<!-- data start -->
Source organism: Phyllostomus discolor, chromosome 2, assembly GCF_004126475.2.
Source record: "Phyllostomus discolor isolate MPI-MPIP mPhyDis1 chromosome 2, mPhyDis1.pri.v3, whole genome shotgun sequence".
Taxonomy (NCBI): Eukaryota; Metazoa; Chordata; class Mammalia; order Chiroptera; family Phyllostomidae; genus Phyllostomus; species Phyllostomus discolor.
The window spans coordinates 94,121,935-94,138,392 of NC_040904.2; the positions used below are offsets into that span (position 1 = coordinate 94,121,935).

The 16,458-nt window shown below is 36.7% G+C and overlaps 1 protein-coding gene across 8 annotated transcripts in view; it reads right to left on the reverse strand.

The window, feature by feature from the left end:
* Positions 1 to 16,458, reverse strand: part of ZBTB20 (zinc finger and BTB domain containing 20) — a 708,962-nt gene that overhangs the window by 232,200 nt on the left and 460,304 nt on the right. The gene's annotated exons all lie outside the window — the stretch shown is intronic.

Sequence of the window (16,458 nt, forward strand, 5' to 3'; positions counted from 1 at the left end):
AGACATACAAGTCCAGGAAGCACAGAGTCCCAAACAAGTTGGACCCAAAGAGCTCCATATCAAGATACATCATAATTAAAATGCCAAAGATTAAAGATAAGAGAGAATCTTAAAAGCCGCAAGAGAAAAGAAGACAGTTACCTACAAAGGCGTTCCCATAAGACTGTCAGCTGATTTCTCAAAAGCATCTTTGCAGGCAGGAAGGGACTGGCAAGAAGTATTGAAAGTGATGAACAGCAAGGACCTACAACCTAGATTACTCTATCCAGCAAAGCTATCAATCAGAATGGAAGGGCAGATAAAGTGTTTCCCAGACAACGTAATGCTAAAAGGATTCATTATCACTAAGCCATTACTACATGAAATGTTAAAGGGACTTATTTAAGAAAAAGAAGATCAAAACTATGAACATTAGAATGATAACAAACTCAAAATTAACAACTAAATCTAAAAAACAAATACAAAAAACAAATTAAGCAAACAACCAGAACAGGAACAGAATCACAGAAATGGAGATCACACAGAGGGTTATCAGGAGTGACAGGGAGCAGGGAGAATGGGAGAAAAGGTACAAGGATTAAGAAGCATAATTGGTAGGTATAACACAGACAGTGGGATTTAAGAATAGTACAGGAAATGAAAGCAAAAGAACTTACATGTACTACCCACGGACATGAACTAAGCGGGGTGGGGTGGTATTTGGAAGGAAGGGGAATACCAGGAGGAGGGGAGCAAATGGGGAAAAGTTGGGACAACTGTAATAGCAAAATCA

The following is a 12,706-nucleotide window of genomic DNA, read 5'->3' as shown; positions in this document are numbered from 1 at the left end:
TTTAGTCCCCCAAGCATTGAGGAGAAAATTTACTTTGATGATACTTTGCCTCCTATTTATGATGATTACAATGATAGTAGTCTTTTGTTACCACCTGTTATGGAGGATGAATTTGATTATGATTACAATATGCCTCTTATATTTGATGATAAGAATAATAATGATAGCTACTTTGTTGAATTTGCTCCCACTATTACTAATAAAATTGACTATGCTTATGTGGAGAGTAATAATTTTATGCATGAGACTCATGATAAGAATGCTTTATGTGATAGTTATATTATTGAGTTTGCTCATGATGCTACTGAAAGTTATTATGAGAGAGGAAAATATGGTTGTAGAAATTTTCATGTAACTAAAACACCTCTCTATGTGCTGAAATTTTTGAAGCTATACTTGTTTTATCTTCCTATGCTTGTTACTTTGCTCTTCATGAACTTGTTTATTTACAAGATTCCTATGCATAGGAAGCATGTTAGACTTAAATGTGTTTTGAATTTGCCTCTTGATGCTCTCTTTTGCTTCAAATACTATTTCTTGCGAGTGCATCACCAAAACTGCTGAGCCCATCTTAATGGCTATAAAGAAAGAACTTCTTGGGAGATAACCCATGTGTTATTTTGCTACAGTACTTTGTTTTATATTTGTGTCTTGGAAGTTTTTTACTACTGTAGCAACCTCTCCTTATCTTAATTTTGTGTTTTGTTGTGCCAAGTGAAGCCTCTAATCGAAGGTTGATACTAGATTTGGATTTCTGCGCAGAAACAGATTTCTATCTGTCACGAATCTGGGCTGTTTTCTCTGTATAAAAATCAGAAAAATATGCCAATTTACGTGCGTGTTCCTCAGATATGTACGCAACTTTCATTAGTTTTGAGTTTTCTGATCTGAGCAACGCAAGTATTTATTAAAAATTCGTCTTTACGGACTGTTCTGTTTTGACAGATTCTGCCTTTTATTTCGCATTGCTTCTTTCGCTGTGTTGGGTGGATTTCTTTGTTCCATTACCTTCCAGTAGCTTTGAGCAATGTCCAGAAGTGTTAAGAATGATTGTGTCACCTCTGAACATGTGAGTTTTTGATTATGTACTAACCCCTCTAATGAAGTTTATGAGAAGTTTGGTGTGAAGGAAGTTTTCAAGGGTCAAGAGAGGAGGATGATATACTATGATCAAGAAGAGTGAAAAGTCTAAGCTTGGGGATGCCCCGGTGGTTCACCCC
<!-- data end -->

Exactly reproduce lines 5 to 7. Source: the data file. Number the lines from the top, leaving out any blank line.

The 16,458-nt window shown below is 36.7% G+C and overlaps 1 protein-coding gene across 8 annotated transcripts in view; it reads right to left on the reverse strand.

The window, feature by feature from the left end:
* Positions 1 to 16,458, reverse strand: part of ZBTB20 (zinc finger and BTB domain containing 20) — a 708,962-nt gene that overhangs the window by 232,200 nt on the left and 460,304 nt on the right. The gene's annotated exons all lie outside the window — the stretch shown is intronic.